A decade ago surveys suggested that 80% of Americans planned to write a novel. The advent of e-publishing has offered many the opportunity to realize the dream. Unfortunately, just because you can self publish doesn’t mean that you should self published. I am not suggesting that content and plot lines should be determined by book agents and publishers. Those two had their shot at it and the result was a miserable decline in profits and menu selections based on misguided commercial success predictions. I believe that self publishing has increased the available reading selection much in the same way the Indie films and Indie music has offered new things we’d never see from Hollywood and never hear on the heavy rotation agenda of Pop radio.
The lack of commercial gatekeepers (i.e. Publishing Houses) is not an invitation to an “anything goes” mentality, nor is it evidence that the rules of proper writing or the mechanics of grammar serve only as an option. In fact, the absence of gatekeepers means an increased responsibility on the part of the author. That implies that an author cannot use “good enough” as the bar when pressing publish. A good story is not good enough and no, readers are not going to look past the violations of writing mechanics simply because the writer has a good idea. Bending and breaking the rules is acceptable for authors with a complete mastery of the craft, the rest of us need to edit, and to edit within the guidelines of proper English grammar. I am not a professional editor. I am not so much giving advice as I am suggesting that every not-yet-ready book published hurts the argument for the future of Indie Publishing. In other words we’re trying to have at least a semi-formal party so please don’t bring box wine and cheez-wiz. And you say…
“I agree and I go through my work several times to ensure it is correct.”
“I’m pretty good at grammar but I’m not holding back my dream just because I can’t afford an editor.”
“Reader’s aren’t that particular and will overlook an occasional error.”
“When I get picked up by a publisher they’ll ensure my work is edited.”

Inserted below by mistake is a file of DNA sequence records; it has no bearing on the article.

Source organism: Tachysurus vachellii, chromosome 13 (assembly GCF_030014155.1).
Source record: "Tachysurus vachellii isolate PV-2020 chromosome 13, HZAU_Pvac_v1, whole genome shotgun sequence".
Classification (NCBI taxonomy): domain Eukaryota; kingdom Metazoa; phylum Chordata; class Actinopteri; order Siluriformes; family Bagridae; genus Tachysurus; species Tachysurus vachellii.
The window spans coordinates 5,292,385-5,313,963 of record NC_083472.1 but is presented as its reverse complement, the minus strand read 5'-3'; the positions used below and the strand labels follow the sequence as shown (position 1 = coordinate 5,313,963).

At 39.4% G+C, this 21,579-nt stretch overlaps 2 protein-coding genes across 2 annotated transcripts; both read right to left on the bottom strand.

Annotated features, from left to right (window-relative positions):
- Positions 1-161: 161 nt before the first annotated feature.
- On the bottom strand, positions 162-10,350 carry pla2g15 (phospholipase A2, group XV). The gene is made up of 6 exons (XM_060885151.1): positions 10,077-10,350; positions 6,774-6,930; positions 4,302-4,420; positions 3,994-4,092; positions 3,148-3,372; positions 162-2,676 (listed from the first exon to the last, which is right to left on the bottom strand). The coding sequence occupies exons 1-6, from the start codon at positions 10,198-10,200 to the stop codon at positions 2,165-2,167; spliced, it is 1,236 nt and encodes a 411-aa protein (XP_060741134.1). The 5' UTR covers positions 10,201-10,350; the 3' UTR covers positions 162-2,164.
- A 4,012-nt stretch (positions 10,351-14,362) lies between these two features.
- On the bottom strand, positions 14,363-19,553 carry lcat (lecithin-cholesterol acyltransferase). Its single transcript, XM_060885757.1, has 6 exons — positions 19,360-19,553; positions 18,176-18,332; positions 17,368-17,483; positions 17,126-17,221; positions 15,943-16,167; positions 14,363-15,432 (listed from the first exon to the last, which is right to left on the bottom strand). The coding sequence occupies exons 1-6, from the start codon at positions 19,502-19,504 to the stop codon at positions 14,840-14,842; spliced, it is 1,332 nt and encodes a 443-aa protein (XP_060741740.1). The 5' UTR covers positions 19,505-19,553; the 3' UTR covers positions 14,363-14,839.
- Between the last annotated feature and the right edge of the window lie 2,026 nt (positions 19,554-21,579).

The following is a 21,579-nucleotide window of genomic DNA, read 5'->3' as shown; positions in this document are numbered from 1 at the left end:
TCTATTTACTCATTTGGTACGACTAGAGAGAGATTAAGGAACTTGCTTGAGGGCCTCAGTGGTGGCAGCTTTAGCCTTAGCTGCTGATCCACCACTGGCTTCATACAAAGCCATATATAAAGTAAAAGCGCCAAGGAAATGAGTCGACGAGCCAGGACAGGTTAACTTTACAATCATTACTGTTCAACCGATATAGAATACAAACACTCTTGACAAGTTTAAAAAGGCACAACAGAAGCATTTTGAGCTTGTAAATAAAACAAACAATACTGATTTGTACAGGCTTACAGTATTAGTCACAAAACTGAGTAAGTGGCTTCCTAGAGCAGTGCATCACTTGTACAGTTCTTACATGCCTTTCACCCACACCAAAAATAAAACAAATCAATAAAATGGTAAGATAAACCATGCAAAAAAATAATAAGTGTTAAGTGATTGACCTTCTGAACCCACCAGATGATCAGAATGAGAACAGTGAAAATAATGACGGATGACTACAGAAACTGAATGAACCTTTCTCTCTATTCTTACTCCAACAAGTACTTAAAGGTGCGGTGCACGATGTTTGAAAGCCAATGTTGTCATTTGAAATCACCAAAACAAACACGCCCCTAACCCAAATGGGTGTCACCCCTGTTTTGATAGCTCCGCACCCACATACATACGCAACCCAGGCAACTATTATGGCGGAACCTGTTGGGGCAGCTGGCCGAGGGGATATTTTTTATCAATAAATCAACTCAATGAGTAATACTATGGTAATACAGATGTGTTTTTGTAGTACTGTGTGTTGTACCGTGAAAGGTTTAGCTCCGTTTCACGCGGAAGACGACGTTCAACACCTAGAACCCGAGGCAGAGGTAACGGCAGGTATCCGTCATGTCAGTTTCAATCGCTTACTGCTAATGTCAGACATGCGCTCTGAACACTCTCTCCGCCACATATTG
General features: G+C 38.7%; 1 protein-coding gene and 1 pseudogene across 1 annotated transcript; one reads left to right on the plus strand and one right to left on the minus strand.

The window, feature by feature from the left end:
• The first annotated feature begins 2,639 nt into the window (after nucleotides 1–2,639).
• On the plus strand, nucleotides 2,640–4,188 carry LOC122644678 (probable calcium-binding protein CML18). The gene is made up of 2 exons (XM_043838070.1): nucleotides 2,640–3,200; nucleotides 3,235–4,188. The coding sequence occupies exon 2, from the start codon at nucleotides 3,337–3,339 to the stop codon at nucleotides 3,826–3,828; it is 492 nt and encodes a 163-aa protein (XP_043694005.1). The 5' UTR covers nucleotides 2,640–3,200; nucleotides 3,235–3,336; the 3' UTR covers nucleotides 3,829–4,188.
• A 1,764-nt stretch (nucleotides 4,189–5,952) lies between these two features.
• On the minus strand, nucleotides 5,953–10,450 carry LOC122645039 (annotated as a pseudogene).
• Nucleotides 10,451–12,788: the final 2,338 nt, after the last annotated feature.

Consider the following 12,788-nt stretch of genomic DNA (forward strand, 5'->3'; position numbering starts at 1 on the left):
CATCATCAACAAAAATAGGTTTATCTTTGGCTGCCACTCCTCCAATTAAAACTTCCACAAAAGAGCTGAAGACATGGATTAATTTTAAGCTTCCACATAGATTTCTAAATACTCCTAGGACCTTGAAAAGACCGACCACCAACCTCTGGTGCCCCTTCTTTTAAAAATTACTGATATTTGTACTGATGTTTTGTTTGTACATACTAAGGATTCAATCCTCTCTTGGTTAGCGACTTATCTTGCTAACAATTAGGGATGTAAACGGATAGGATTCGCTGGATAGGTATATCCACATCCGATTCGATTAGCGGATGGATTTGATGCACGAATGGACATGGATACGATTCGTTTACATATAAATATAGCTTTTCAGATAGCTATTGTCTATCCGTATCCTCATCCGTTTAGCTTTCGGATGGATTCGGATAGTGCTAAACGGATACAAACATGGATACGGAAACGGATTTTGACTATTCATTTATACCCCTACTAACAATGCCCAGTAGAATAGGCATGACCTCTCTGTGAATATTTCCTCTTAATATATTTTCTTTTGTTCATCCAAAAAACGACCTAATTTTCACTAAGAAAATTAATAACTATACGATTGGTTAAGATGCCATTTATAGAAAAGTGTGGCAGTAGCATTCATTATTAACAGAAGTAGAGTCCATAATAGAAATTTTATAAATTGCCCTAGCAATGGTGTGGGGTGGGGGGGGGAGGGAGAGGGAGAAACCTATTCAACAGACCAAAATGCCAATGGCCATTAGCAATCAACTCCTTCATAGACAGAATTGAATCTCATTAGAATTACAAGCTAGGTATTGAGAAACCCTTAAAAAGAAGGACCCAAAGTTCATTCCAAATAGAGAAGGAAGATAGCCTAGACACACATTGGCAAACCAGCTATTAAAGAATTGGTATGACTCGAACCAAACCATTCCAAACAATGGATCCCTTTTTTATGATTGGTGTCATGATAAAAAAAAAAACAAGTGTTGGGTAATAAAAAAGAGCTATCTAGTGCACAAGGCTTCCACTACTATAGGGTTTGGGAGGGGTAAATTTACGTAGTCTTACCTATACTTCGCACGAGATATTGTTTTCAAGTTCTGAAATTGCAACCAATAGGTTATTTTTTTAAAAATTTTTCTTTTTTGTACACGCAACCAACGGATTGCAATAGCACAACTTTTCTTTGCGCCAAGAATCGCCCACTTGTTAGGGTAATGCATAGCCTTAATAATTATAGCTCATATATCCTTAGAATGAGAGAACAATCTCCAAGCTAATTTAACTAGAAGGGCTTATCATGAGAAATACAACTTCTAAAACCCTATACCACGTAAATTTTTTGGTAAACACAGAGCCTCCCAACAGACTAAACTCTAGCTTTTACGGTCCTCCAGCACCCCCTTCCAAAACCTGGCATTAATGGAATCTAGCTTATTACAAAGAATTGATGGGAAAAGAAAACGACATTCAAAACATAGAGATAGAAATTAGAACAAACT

“I am creative so that I like to create my own grammar rules.”
If any of those statements are the reasons for not having a qualified editor then you should not publish your story. Would you take your car to a mechanic who couldn’t afford tools? Would you see a doctor who was “pretty good” at biology but didn’t earn a degree?” Would you live in a house built by a creative contractor who creates his own rules of physics? Would you buy a product from a manufacturer who promised that when his company was purchased they’d ensure the product was functional? Probably not (well hopefully not). So why would you publish something, offer it in exchange for money, and not be able to promise quality?
“Because I’m really good at grammar and I know there aren’t (a lot of) mistakes.”
“Boulder dash” I say (since my discussion with Jenelle I’m making an effort not to cuss.)
There are three solid, factual, proven, and time-tested reasons that you can not self edit regardless of your skills, talent or training. It may work from time to time. There may be a few exceptions, but lets assume that most of us are the rule and not the exception. And being the rule means that we are ruled by our brains. An incredibly efficient organ that makes cognitive life easy at the expense of details. The brain is so efficient that when it comes to the written word, and most things visual, content and context rule over specific detail. Three similar operations are in motion and these operations mean that the writer is the least effective member of the editing team. If the writer gets it correct the first time, all is well, but where there are mistakes the writer will be the last to know.